Diamante Eco Adventure Park
Part I – The Diamond in the Rough
“I feel so sorry for you!”
You could have heard a pin drop. The look on this guy’s face was priceless; no one had ever spoken to him like that before. He was crushed, he was insulted, he had no response. It instantly became another classic Michael Simons’ story. But let’s start back at the beginning…
In the early days of the Land Rush of the Papagayo, I was fortunate enough to be involved in some of the bigger transactions; large development parcels, along the Gold Coast. One such property, I actually sold twice, and is one of the most impressive pieces of land you had ever seen. It was over 700 acres, with ONE MILE of ocean front, and its own “private” beach that was only accessible by boat at the time. The property had no roads of any kind. The beach is called Majagua, and is just a couple hundred yards across. But the water is crystal clear, the sand is like flour, and it is tucked in amongst a jungle of nature and fauna. There is even a little waterfall just a few yards into the forest, that makes it appear like a mystical place from a fairy tale. The beach is surrounded by a half a dozen mountains, that literally seem to shoot straight up to the sky; the highest point being over 1000 feet above sea level; just ½ mile back from the beach. Mother Nature created one serious piece of rock here, thousands of years ago, as the lava poured through Central America. It is located between Ocotal and Matapalo; and as you go by boat, you are blown away at the facade. It is a wall of cliffs, jetting up and out from the sea, with dozens of caves and caverns beneath the surface, you can explore.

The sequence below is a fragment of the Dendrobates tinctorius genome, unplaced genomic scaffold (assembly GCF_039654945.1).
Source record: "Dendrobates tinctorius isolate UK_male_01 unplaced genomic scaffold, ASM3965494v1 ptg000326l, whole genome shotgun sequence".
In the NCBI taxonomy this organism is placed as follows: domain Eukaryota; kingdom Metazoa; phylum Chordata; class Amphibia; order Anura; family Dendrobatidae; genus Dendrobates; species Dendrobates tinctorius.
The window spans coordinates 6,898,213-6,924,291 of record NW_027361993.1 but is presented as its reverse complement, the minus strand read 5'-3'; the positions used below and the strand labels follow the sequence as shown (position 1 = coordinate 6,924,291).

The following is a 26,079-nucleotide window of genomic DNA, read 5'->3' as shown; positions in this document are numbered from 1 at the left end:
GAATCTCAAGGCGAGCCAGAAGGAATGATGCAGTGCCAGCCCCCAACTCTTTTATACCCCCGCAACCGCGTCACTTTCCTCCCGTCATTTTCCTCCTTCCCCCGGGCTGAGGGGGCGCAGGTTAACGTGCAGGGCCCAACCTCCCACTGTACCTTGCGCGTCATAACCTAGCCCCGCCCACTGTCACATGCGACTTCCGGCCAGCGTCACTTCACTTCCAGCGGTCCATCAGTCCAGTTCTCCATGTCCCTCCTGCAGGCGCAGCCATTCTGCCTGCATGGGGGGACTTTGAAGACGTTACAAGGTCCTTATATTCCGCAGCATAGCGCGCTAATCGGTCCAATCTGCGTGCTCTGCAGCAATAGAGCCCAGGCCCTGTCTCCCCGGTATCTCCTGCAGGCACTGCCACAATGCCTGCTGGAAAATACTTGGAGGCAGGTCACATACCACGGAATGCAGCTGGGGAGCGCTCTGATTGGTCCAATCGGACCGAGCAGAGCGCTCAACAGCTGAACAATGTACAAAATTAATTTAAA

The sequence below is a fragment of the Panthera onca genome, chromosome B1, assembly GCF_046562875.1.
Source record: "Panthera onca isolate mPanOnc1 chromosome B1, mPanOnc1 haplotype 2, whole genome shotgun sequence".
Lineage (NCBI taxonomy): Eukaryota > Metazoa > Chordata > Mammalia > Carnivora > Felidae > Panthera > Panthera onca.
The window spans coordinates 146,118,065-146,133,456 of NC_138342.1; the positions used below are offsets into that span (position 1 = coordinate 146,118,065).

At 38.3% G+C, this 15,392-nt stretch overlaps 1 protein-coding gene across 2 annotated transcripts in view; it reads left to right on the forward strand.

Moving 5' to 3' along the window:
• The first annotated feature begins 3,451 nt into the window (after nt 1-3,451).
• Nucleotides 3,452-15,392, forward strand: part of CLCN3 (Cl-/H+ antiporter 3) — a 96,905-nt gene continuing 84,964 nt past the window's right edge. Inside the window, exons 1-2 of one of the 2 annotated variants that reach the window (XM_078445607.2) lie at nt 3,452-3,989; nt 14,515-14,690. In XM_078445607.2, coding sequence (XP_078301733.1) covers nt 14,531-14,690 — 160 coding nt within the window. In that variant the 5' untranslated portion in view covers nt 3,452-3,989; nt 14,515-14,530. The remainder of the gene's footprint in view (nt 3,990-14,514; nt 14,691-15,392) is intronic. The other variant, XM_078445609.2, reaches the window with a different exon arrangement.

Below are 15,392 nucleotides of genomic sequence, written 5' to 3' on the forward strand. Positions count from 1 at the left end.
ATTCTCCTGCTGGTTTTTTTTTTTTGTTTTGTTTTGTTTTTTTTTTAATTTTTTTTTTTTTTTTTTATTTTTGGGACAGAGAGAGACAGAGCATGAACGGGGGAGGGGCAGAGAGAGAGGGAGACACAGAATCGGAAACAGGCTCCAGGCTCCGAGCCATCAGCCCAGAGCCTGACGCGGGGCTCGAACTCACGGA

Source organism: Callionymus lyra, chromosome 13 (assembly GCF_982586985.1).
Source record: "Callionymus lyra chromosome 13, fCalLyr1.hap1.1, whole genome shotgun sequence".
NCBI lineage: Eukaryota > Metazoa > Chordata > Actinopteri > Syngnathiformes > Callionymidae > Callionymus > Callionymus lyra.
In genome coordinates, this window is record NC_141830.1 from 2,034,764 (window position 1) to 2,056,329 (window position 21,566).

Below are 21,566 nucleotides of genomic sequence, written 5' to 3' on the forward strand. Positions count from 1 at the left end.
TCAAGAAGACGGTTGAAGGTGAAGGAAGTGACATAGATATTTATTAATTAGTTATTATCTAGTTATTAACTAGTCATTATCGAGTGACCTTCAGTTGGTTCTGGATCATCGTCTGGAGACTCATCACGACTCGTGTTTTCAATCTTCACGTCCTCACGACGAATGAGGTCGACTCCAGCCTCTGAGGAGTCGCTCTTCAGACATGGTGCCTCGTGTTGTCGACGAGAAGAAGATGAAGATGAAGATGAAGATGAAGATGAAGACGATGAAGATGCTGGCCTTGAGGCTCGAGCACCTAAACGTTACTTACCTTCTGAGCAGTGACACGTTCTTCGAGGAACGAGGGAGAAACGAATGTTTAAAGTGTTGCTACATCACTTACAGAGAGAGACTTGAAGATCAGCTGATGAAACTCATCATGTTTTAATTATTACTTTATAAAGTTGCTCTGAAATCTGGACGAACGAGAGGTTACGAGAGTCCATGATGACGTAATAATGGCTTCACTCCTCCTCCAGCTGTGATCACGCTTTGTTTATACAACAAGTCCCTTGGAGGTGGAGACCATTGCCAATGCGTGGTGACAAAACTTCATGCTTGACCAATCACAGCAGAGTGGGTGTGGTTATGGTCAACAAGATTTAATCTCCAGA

I have actually hiked the entire chunk, 7 different times; one mile by one mile; 6 different mountain tops; cliffs and valleys; in the scheme of finalizing these negotiations. At some locations, you literally feel like you are scaling Mount Everest as it is at a 65% angle straight up. One time, a team from the development group was laying out the Master Plan, traversing the ridge line on Four Wheelers. A guide had gone earlier and cleared a path, that wasn’t much wider than the tires. They had less than a 12-inch clearance on either side of the wheels, and a massive drop to the bottom of the gulch. One mistake; GAME OVER.